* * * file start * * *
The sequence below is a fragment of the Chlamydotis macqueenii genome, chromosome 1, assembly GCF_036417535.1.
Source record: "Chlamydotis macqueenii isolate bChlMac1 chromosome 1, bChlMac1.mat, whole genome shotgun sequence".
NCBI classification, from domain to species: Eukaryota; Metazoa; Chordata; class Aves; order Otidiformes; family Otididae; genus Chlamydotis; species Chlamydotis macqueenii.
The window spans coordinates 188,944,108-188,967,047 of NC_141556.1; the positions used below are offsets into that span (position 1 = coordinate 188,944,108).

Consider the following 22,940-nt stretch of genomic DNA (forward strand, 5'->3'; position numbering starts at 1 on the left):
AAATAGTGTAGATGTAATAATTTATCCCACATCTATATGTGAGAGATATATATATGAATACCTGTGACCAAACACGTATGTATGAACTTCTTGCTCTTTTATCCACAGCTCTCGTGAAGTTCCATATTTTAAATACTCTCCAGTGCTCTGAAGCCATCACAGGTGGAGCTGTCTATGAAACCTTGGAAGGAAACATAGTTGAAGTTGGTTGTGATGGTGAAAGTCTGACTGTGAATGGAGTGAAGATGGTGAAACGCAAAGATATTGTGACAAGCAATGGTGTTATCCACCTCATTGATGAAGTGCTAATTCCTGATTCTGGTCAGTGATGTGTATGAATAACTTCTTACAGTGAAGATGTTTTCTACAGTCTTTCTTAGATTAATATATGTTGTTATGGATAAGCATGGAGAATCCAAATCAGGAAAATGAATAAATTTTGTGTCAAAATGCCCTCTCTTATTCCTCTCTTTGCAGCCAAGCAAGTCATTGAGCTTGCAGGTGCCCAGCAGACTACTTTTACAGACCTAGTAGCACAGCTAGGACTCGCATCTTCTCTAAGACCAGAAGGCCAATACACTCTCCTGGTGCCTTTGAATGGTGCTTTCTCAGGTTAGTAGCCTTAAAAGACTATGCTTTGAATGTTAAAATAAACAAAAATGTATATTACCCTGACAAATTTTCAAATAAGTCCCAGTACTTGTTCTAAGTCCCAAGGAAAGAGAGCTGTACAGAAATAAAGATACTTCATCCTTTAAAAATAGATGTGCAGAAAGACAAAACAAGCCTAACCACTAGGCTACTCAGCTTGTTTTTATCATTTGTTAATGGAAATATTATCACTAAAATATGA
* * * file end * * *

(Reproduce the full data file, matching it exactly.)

The sequence below is a fragment of the Chlamydotis macqueenii genome, chromosome 1, assembly GCF_036417535.1.
Source record: "Chlamydotis macqueenii isolate bChlMac1 chromosome 1, bChlMac1.mat, whole genome shotgun sequence".
NCBI classification, from domain to species: Eukaryota; Metazoa; Chordata; class Aves; order Otidiformes; family Otididae; genus Chlamydotis; species Chlamydotis macqueenii.
The window spans coordinates 188,944,108-188,967,047 of NC_141556.1; the positions used below are offsets into that span (position 1 = coordinate 188,944,108).

Consider the following 22,940-nt stretch of genomic DNA (forward strand, 5'->3'; position numbering starts at 1 on the left):
AAATAGTGTAGATGTAATAATTTATCCCACATCTATATGTGAGAGATATATATATGAATACCTGTGACCAAACACGTATGTATGAACTTCTTGCTCTTTTATCCACAGCTCTCGTGAAGTTCCATATTTTAAATACTCTCCAGTGCTCTGAAGCCATCACAGGTGGAGCTGTCTATGAAACCTTGGAAGGAAACATAGTTGAAGTTGGTTGTGATGGTGAAAGTCTGACTGTGAATGGAGTGAAGATGGTGAAACGCAAAGATATTGTGACAAGCAATGGTGTTATCCACCTCATTGATGAAGTGCTAATTCCTGATTCTGGTCAGTGATGTGTATGAATAACTTCTTACAGTGAAGATGTTTTCTACAGTCTTTCTTAGATTAATATATGTTGTTATGGATAAGCATGGAGAATCCAAATCAGGAAAATGAATAAATTTTGTGTCAAAATGCCCTCTCTTATTCCTCTCTTTGCAGCCAAGCAAGTCATTGAGCTTGCAGGTGCCCAGCAGACTACTTTTACAGACCTAGTAGCACAGCTAGGACTCGCATCTTCTCTAAGACCAGAAGGCCAATACACTCTCCTGGTGCCTTTGAATGGTGCTTTCTCAGGTTAGTAGCCTTAAAAGACTATGCTTTGAATGTTAAAATAAACAAAAATGTATATTACCCTGACAAATTTTCAAATAAGTCCCAGTACTTGTTCTAAGTCCCAAGGAAAGAGAGCTGTACAGAAATAAAGATACTTCATCCTTTAAAAATAGATGTGCAGAAAGACAAAACAAGCCTAACCACTAGGCTACTCAGCTTGTTTTTATCATTTGTTAATGGAAATATTATCACTAAAATATGA